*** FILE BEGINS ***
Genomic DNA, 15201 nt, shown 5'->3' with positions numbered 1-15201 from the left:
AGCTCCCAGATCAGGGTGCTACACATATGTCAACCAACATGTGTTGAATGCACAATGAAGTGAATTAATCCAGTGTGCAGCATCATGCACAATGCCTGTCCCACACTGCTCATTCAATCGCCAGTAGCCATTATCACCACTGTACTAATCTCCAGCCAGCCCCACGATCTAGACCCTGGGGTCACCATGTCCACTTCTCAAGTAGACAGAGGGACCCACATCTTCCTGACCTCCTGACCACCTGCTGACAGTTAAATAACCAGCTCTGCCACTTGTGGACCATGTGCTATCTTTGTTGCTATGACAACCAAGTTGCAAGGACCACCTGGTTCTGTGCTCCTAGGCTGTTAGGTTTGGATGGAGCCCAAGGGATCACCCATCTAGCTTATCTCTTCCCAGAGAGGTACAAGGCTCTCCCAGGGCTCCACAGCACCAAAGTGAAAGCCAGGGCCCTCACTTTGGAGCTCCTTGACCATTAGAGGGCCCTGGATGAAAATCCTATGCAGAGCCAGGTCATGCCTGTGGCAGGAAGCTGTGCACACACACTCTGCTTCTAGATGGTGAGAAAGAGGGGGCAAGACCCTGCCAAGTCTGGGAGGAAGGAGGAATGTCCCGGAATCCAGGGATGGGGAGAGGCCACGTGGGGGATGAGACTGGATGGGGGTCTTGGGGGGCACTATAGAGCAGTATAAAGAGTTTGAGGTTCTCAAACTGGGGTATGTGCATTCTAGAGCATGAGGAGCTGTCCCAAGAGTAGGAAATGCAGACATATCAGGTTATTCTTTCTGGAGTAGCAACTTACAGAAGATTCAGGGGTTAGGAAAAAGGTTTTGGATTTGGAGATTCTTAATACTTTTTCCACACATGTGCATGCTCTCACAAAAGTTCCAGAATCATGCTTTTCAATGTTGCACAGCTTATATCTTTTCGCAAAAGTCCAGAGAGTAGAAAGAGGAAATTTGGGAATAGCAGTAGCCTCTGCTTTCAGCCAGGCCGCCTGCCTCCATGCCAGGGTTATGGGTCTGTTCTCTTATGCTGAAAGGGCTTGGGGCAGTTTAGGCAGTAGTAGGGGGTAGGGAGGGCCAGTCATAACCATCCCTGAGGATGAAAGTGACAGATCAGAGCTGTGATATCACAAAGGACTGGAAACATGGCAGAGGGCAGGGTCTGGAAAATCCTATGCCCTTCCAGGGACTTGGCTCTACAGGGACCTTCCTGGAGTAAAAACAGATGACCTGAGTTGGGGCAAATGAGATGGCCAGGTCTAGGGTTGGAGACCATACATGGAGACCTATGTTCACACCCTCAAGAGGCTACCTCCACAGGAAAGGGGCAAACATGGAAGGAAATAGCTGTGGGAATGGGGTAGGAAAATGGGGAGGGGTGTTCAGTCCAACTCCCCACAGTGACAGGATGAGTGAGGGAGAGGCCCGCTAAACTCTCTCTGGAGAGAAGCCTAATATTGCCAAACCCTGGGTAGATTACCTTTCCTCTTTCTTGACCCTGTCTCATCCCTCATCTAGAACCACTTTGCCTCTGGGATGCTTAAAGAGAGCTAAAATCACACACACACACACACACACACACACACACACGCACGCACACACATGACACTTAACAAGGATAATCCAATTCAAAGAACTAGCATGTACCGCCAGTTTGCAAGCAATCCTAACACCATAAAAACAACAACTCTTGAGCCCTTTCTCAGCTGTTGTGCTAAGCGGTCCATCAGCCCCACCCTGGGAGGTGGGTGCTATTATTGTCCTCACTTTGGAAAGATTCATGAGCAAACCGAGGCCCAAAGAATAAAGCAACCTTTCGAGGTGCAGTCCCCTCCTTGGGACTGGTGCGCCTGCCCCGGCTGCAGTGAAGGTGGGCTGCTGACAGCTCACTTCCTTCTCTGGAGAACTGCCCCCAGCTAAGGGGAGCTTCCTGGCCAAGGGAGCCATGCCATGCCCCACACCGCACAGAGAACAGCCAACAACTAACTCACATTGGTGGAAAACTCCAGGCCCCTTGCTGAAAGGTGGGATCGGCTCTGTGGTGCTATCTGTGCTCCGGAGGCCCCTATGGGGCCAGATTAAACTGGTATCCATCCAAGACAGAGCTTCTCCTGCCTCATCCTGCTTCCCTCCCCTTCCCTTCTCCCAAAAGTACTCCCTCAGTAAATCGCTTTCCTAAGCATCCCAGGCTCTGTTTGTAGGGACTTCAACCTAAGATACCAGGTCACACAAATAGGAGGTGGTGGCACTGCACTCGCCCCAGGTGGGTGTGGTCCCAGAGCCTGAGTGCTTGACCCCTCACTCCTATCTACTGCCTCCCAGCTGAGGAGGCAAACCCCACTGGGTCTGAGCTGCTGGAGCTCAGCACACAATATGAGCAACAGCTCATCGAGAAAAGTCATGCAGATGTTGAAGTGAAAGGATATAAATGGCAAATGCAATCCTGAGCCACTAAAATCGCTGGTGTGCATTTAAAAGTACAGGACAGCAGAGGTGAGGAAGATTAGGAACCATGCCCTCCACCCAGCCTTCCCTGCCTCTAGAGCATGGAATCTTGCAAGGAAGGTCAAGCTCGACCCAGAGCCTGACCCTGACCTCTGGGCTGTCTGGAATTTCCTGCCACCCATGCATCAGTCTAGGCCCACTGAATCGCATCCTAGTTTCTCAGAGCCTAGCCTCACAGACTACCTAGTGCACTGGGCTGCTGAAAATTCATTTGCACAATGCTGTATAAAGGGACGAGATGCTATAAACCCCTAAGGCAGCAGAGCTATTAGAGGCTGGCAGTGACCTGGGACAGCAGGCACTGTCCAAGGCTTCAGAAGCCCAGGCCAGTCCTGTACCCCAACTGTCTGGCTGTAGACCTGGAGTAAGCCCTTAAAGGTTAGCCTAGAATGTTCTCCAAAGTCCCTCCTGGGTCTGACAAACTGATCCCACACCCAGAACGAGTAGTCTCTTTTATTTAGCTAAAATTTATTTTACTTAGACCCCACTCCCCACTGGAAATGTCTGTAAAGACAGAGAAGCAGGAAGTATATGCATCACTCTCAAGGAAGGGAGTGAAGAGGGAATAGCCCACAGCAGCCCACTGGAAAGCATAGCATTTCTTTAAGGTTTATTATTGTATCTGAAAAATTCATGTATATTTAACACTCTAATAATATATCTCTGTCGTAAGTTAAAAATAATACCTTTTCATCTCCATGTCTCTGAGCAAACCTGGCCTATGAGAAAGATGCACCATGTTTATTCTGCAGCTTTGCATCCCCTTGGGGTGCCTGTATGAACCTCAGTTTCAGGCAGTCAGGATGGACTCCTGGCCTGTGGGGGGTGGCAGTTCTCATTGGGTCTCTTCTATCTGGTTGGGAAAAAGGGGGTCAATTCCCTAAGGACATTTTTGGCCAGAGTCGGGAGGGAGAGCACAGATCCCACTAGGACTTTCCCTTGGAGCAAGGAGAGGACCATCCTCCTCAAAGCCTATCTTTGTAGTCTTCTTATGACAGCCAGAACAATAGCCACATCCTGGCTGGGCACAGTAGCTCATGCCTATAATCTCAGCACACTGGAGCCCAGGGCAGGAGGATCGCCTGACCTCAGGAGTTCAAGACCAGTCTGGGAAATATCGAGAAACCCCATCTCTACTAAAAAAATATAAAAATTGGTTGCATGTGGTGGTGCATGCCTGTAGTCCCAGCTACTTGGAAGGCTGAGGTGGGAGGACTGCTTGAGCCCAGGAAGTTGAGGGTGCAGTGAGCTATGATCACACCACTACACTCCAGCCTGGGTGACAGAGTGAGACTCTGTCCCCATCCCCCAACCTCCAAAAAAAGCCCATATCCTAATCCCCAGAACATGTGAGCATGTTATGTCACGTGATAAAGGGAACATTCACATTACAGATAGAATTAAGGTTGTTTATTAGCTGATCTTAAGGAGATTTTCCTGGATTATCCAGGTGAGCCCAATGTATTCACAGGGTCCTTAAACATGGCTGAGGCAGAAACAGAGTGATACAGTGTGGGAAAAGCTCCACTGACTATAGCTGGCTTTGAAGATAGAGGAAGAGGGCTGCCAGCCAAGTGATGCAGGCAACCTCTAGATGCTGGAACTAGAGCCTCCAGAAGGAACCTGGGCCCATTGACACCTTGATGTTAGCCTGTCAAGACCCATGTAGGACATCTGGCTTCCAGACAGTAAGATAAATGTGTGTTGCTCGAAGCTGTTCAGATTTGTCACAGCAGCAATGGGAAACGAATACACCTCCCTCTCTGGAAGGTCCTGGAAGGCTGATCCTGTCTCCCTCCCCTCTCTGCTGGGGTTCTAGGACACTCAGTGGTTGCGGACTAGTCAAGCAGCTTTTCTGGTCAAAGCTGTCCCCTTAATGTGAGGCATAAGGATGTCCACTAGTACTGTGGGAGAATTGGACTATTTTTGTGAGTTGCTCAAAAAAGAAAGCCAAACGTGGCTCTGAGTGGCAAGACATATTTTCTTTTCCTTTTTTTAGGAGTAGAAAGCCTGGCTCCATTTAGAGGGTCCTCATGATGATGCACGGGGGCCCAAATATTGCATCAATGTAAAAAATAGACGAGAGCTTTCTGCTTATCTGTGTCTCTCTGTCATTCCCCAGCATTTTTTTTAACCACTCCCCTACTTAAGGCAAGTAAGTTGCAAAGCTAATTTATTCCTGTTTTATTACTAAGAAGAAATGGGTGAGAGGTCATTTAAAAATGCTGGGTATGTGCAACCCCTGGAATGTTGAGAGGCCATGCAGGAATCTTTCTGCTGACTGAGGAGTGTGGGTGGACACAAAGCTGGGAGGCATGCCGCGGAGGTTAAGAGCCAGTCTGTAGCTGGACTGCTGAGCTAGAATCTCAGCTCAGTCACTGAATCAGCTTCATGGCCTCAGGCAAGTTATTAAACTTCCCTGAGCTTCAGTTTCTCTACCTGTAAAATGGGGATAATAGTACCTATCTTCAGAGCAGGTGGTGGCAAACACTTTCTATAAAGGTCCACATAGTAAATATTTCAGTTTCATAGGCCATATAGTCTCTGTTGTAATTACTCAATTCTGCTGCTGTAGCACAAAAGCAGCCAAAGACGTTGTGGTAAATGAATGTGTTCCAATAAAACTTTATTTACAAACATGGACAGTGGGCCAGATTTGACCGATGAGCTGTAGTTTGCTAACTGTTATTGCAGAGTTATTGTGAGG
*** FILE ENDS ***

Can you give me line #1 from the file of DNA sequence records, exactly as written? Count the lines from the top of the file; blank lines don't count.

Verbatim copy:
Genomic DNA, 15201 nt, shown 5'->3' with positions numbered 1-15201 from the left: